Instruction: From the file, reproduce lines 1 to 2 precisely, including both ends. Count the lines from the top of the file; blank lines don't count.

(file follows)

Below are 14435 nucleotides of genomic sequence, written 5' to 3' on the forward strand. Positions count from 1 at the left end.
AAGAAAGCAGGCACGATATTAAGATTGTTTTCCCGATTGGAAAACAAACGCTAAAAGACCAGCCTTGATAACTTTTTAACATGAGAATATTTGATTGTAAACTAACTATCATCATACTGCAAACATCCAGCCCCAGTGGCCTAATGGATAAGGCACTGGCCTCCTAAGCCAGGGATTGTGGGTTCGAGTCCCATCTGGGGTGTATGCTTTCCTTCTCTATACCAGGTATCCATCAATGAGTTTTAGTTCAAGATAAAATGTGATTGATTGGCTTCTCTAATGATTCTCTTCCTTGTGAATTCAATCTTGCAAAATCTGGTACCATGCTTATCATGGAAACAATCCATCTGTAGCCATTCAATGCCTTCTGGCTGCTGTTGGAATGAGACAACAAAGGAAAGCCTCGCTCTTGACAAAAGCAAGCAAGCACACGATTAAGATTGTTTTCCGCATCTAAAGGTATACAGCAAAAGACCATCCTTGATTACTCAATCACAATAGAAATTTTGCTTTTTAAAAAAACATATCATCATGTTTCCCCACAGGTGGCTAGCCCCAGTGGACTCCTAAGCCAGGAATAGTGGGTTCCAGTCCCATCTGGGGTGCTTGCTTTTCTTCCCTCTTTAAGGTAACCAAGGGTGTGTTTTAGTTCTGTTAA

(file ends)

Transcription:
Below are 14435 nucleotides of genomic sequence, written 5' to 3' on the forward strand. Positions count from 1 at the left end.
AAGAAAGCAGGCACGATATTAAGATTGTTTTCCCGATTGGAAAACAAACGCTAAAAGACCAGCCTTGATAACTTTTTAACATGAGAATATTTGATTGTAAACTAACTATCATCATACTGCAAACATCCAGCCCCAGTGGCCTAATGGATAAGGCACTGGCCTCCTAAGCCAGGGATTGTGGGTTCGAGTCCCATCTGGGGTGTATGCTTTCCTTCTCTATACCAGGTATCCATCAATGAGTTTTAGTTCAAGATAAAATGTGATTGATTGGCTTCTCTAATGATTCTCTTCCTTGTGAATTCAATCTTGCAAAATCTGGTACCATGCTTATCATGGAAACAATCCATCTGTAGCCATTCAATGCCTTCTGGCTGCTGTTGGAATGAGACAACAAAGGAAAGCCTCGCTCTTGACAAAAGCAAGCAAGCACACGATTAAGATTGTTTTCCGCATCTAAAGGTATACAGCAAAAGACCATCCTTGATTACTCAATCACAATAGAAATTTTGCTTTTTAAAAAAACATATCATCATGTTTCCCCACAGGTGGCTAGCCCCAGTGGACTCCTAAGCCAGGAATAGTGGGTTCCAGTCCCATCTGGGGTGCTTGCTTTTCTTCCCTCTTTAAGGTAACCAAGGGTGTGTTTTAGTTCTGTTAA